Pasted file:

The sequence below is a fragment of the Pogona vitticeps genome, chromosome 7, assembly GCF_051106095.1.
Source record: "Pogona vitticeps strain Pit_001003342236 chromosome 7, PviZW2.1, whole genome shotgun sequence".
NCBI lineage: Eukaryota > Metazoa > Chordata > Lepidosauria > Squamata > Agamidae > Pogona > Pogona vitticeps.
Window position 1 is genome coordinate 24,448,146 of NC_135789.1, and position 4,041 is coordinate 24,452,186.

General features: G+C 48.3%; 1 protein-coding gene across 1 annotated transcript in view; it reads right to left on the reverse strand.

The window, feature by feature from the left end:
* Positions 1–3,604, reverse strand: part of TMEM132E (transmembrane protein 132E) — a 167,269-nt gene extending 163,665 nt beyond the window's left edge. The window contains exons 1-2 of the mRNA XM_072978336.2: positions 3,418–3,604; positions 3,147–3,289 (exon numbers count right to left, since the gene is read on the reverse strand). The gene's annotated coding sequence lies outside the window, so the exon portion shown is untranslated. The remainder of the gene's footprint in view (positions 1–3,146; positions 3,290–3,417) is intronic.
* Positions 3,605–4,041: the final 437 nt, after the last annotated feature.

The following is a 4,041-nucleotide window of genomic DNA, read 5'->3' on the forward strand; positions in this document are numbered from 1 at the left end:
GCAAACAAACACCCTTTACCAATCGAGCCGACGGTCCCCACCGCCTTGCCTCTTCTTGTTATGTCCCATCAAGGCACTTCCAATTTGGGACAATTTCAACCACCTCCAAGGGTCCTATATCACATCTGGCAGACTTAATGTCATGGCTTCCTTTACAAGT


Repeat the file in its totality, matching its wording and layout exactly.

The sequence below is a fragment of the Pogona vitticeps genome, chromosome 7, assembly GCF_051106095.1.
Source record: "Pogona vitticeps strain Pit_001003342236 chromosome 7, PviZW2.1, whole genome shotgun sequence".
NCBI lineage: Eukaryota > Metazoa > Chordata > Lepidosauria > Squamata > Agamidae > Pogona > Pogona vitticeps.
Window position 1 is genome coordinate 24,448,146 of NC_135789.1, and position 4,041 is coordinate 24,452,186.

General features: G+C 48.3%; 1 protein-coding gene across 1 annotated transcript in view; it reads right to left on the reverse strand.

The window, feature by feature from the left end:
* Positions 1–3,604, reverse strand: part of TMEM132E (transmembrane protein 132E) — a 167,269-nt gene extending 163,665 nt beyond the window's left edge. The window contains exons 1-2 of the mRNA XM_072978336.2: positions 3,418–3,604; positions 3,147–3,289 (exon numbers count right to left, since the gene is read on the reverse strand). The gene's annotated coding sequence lies outside the window, so the exon portion shown is untranslated. The remainder of the gene's footprint in view (positions 1–3,146; positions 3,290–3,417) is intronic.
* Positions 3,605–4,041: the final 437 nt, after the last annotated feature.

The following is a 4,041-nucleotide window of genomic DNA, read 5'->3' on the forward strand; positions in this document are numbered from 1 at the left end:
GCAAACAAACACCCTTTACCAATCGAGCCGACGGTCCCCACCGCCTTGCCTCTTCTTGTTATGTCCCATCAAGGCACTTCCAATTTGGGACAATTTCAACCACCTCCAAGGGTCCTATATCACATCTGGCAGACTTAATGTCATGGCTTCCTTTACAAGT